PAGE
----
Rigel Inc., in the major first collaboration in its two-year history, signed a deal worth at least $20 million with Janssen Pharmaceutica NV to use its advanced functional genomics technology to help Janssen identify new drug targets that control the progression of colon and breast cancer.

Under the deal's terms, Janssen, of Beerse, Belgium, will provide up-front payments and research funding for a minimum of three years. The deal also includes potential developmental milestones and royalties on sales of pharmaceutical and diagnostic products resulting from the collaboration. In return, Janssen gets exclusive worldwide rights to develop and market drugs against the targets that control cell-cycle regulation.

In addition, the Johnson & Johnson Development Corp. - like Janssen a subsidiary of New Brunswick, N.J.-based Johnson & Johnson - will participate in Rigel's Series D equity financing.

"We can't release the full terms, but the best thing I can say is that the research funding alone would approximate $15 million to $20 million over the five years of the deal," said James Gower, president and CEO of Sunnyvale, Calif.-based Rigel. "The total is well over that amount."

The collaboration with Janssen will focus on the discovery and validation of drug targets that regulate cell cycles, which involve a series of biological events that each cell does in order to divide. The companies intend to identify targets that can restore a mutated cell's ability to stop uncontrolled cell division either by triggering the cell death of a mutated cell, or by stopping the abnormal cell-cycle regulation process before a mutated cell can divide and spread.

"We take a different approach in linking genetics to target discovery," Gower said. "With Janssen, we will focus on incorporating our technology to look at what specifically regulates cell-cycle check points and tumor cells. Then we will discover the targets and small molecules that regulate the disformation of the cells and what causes them to revert back to their normal state."

Although the collaboration is focused on targets that can be regulated by small- molecule agents, the agreement also covers the predictive, diagnostic and protein therapeutic utility of discovered targets.

According to Gower, Rigel starts off where many drug-discovery companies stop - with a validated target. "We start with validated targets and we use them to screen and evaluate small-molecule leads and relevant genes. And we end up with gene sequencing as one of our byproducts."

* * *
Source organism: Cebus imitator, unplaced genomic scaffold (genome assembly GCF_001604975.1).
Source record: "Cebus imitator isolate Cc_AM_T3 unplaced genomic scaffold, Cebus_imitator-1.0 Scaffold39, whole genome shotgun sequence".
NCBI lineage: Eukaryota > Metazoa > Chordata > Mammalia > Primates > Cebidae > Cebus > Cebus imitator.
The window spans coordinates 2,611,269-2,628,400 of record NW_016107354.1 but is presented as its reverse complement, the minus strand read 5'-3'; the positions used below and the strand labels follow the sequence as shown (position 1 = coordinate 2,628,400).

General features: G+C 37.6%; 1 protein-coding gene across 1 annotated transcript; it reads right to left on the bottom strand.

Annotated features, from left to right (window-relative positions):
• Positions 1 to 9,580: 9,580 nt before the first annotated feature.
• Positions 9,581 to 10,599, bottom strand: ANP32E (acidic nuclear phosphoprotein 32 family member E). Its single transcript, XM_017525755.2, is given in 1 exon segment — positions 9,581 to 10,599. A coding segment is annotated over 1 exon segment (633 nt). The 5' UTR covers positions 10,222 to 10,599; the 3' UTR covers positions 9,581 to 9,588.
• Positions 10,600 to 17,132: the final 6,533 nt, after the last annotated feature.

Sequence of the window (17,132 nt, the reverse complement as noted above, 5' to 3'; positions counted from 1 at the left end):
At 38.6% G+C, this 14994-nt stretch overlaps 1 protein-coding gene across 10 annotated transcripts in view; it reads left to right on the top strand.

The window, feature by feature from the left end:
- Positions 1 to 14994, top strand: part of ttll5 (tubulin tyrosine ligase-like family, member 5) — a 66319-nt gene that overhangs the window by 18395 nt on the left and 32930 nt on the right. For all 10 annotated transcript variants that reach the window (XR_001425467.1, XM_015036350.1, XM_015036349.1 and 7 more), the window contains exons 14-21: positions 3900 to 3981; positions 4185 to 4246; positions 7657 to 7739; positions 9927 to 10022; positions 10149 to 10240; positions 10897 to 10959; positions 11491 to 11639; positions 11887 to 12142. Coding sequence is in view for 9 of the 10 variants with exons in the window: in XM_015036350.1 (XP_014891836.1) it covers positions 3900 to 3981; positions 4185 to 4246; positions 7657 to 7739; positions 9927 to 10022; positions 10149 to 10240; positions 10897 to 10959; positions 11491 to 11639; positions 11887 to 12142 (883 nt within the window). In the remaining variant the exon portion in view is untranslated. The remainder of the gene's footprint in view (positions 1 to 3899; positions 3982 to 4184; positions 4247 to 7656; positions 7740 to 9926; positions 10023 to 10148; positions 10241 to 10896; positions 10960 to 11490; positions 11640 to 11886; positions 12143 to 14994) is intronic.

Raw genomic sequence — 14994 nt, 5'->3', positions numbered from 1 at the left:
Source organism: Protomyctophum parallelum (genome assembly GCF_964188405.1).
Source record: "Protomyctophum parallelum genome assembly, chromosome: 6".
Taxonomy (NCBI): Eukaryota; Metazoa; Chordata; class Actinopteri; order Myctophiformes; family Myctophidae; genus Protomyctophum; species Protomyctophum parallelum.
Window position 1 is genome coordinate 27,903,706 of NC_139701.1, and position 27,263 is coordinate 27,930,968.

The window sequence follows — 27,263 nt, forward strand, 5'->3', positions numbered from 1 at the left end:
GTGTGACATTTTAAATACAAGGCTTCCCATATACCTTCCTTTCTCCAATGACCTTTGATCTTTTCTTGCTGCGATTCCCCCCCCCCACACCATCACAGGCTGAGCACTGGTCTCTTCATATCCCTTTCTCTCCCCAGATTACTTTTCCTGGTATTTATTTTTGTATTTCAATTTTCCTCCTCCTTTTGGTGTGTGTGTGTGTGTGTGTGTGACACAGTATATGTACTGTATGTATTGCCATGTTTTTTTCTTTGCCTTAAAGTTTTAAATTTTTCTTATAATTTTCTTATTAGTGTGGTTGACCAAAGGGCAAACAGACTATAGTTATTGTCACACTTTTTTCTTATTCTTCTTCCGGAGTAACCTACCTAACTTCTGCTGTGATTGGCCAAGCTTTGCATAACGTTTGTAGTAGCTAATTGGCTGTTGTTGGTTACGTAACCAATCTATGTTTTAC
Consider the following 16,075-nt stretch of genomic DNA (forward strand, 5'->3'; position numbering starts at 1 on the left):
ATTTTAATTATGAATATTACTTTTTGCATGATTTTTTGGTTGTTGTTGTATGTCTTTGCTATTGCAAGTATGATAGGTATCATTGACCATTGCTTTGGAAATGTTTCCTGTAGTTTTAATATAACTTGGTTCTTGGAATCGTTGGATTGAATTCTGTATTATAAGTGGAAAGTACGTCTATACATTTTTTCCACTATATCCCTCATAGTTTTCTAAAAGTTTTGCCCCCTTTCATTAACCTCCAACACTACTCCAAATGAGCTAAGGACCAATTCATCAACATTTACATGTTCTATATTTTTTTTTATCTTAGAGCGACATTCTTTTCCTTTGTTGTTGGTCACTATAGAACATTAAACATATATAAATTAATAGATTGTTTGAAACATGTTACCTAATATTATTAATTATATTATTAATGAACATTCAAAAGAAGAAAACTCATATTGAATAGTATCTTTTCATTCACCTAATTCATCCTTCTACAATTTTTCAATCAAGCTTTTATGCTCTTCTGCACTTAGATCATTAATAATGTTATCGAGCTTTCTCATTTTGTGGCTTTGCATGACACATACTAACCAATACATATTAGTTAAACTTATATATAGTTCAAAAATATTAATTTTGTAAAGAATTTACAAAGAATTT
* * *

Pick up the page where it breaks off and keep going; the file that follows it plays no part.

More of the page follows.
Retroviral Probes Incorporated Into Cells

Discovered by one of Rigel's three co-founders, Garry Nolan, an assistant professor of molecular pharmacology at Stanford University in Palo Alto, Calif., Rigel's technology starts with proprietary retroviral probes that are put into human diseased cells. The probes become part of each cell's genetic material. A stimulus is applied to the cell to encourage it to do what it normally would do in the body. The point is to mimic the environment in the body as much as possible.

As the cells go about their normal business - but with the probe inside that acts like a monitoring device - Rigel's researchers can tell what each cell is doing. Using Rigel's specially designed functional biology screens that allow sorting of more than 60,000 cells per second - or 100 million cells in a few hours - data is collected on up to 10 parameters that describe how each cell responded to the stimulus.

By analyzing the resultant 1 billion data points, Rigel can rapidly identify the cells that had the desired phenotypic change. "We can see which breast cancer cell stopped dividing, for instance," he said.

By using the probes as "fish hooks" in proprietary genetic target identification screens, Rigel can then extract the resident target that the probe has affected and begin to characterize it by its functional relationship.

"Our retroviral-based approach allows the use of the cell's progeny or offspring [which carry the same phenotype-changing probe] to conduct more tests to confirm and further define the target," he said. The integration of these technologies yields not only functionally validated targets but also a functionally defined signaling pathway map of the cell's inner circuitry, structure-activity relationship information that can be used in subsequent drug design, and use as a competitive binding element in drug screening.

Founders Have History In Bay Area

Rigel was founded in 1996 by Nolan, Gower and Donald Payan. Gower, former senior vice president at Genentech Inc., of South San Francisco, also is a founder and former president and CEO of Tularik Inc., of South San Francisco, a biotechnology company developing small-molecule drugs that regulate gene expression. Payan is the founder and chief scientific officer of Khepri Pharmaceuticals, of South San Francisco, which merged with Arris Pharmaceutical Corp., of South San Francisco. Arris later merged with Sequana Therapeutics Inc., of La Jolla, Calif., to form AxyS Pharmaceutical Inc., of South San Francisco. (See BioWorld Today, Dec. 29, 1995, p. 1; and Dec. 10, 1997, p. 1.)

The company, which is "popping at the seams," will soon move into new office space in South San Francisco, Gower said. Rigel, which has 57 employees, also has three patents and more than 20 patent applications filed. Initial funding came from Alta Partners, of San Francisco, and Lombard Odier, of Geneva, Switzerland.

Although this is the fledgling company's first major collaboration, Gower promises more announcements soon. "We're getting the stuff working and we're starting to get responses from large pharma companies, which was our goal," he said. n